message 8: by Paul (last edited Dec 09, 2016 03:59PM) (new)

Paul Fulcher (fulcherkim) | 144 comments I tend to believe one can translate literature, including Dickens, but that it takes another artist of comparable standing to do it.

Although in a way I believe that as a matter of faith rather than logic: because otherwise as someone who can only really read literary fiction in English, I would be missing out on 90%+ of the world's great literature.

Certainly year-in year-out my favourite novels tend to be translated fiction.

Perhaps it can never be the same as the original, but better than nothing is setting the bar too low: indeed in expert hands it can be as good as the original.


Kirsten #churchofjesuschristoflatterdaysaintsday #drowsydriversawarenessday #planyourepitaphday #nationaltwinkieday  (kmcripn) This would be hard for me. How would you judge this? Pevear is supposed to be good. Then there's the guy that translated The Three-Body Problem


message 10: by Whitney (new)

Whitney | 1821 comments Mod
Ken Liu who translated Three Body et. al. is a pretty fantastic writer in his own right. I was wondering if maybe those books aren't actually 'better' than the original. I've picked up Liu's other translations of Chinese SF, so in this case he is a name that serves as a recommendation for me.

I like Jay Rubin's translations of Murakami, and picked up his translation of Rashomon and Seventeen other Stories stories specifically because it was his translation.

I've been planning to reread Dostoevsky in the much-touted Pevear and Volokhonsky translations, as well as finally tackling War and Peace using their version. Now you've all thrown doubt on the situation. When I was comparing more recent translators of The Master and Margarita, I ended up going with the Burgin / O'Conner over P&V. Does anyone have a preferred War and Peace translation?


message 11: by Doug (new)

Doug Whitney wrote: "Ken Liu who translated Three Body et. al. is a pretty fantastic writer in his own right. I was wondering if maybe those books aren't actually 'better' than the original. I've picked up Liu's other ..."

I am (FINALLY), I swear to g-d, going to read W & P in 2017 (although, yeah I make that vow EVERY year!) ... and already have the P & V translation sitting here on my nightstand glaring at me...


message 12: by Haaze (new)

Haaze | 27 comments Doug wrote: "I am (FINALLY), I swear to g-d, going to read W & P in 2017 (although, yeah I make that vow EVERY year!) ... and already have the P & V translation sitting here on my nightstand glaring at me... ."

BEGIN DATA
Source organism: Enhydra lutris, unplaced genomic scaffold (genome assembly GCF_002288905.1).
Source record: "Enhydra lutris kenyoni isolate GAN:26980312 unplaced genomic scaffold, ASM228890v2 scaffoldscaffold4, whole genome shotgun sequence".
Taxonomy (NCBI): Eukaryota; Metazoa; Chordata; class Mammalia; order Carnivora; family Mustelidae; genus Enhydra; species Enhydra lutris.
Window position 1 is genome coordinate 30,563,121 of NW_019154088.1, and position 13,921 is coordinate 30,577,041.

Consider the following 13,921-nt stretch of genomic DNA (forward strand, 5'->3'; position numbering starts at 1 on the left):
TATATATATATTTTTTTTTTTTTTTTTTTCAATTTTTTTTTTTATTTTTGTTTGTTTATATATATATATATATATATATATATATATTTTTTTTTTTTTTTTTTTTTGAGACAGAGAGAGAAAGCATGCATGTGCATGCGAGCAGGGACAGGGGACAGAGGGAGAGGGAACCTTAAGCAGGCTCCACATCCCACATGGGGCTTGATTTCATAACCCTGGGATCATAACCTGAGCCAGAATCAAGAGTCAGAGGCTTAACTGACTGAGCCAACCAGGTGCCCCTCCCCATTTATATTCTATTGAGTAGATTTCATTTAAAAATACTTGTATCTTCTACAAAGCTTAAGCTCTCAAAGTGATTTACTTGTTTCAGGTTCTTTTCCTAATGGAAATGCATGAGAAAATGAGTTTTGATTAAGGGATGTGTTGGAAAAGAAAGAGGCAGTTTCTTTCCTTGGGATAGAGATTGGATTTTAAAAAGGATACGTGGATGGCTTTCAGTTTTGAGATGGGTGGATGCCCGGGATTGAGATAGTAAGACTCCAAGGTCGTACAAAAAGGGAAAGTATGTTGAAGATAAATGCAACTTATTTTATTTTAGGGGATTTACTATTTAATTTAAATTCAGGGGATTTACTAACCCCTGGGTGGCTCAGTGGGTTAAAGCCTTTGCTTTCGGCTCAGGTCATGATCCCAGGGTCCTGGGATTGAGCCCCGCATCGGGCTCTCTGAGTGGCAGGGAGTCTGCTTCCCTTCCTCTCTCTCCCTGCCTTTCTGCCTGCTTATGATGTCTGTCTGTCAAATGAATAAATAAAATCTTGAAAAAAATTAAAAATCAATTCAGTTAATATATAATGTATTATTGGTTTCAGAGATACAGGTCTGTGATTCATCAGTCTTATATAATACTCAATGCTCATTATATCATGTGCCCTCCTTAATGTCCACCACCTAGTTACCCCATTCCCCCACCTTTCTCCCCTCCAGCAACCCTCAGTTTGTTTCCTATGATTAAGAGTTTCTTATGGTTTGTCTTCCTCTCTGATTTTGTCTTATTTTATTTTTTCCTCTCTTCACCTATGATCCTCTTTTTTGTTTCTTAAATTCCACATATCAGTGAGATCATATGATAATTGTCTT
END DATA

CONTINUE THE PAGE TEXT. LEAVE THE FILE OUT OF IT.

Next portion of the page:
Read two translations at the same time... ; -)


message 13: by Haaze (new)

Haaze | 27 comments Paul wrote: "...getting the nod from Oprah.."

I'm not sure if that means anything at all except plenty of presence in the mainstream media...


message 14: by Whitney (new)

Whitney | 1821 comments Mod
Haaze wrote: "Paul wrote: "...getting the nod from Oprah.."

I'm not sure if that means anything at all except plenty of presence in the mainstream media..."


And a nice chunk of change when their translation of A.K. sold a zillion copies after being chosen by Oprah.


message 15: by Paul (new)

Paul Fulcher (fulcherkim) | 144 comments Yes I was meaning this as a mark of celebrity rather than quality - but as I said it was noticable (and in many respect pleasing given the importance of translation) that the Leskov book was sold based on the translators' not author's name.


message 16: by Paul (new)

Paul Fulcher (fulcherkim) | 144 comments Incidentally Murakami's translators are not without their controversies either, as they have often acted as editors (cutting out a boring bit) as well as translators.

Although, to be fair, it seems to be with Murakami's blessing.


message 17: by Ellie (new)

Ellie (elliearcher) | 136 comments I love Lydia Davis' translations, especially of Proust.


message 18: by Hugh (new)

Hugh (bodachliath) | 2073 comments Mod
Whitney wrote: "Does anyone have a preferred War and Peace translation?"
I have only read the Anthony Briggs one, which I found very readable, though some of his choices of English idioms to represent Russian ones were a little strange.


message 19: by Haaze (last edited Dec 10, 2016 02:34PM) (new)

Haaze | 27 comments Ellie wrote: "I love Lydia Davis' translations, especially of Proust."

I like Moncrieff's Proust translation... :)

I love how we all favor different translations!

http://www.newyorker.com/books/page-t...


message 20: by Haaze (new)

Haaze | 27 comments Whitney wrote: "Does anyone have a preferred War and Peace translation?"

I personally favor Constance Garnett (1) as well as Rosemary Edmonds(2). I'm not a fan of PV and haven't read the rest, but the next time I climb the W&P mountain I would like to try the Maude translation.

There is actually a whole thread on GR devoted to the topic:
https://www.goodreads.com/topic/show/...


message 21: by Lily (last edited Dec 10, 2016 07:24PM) (new)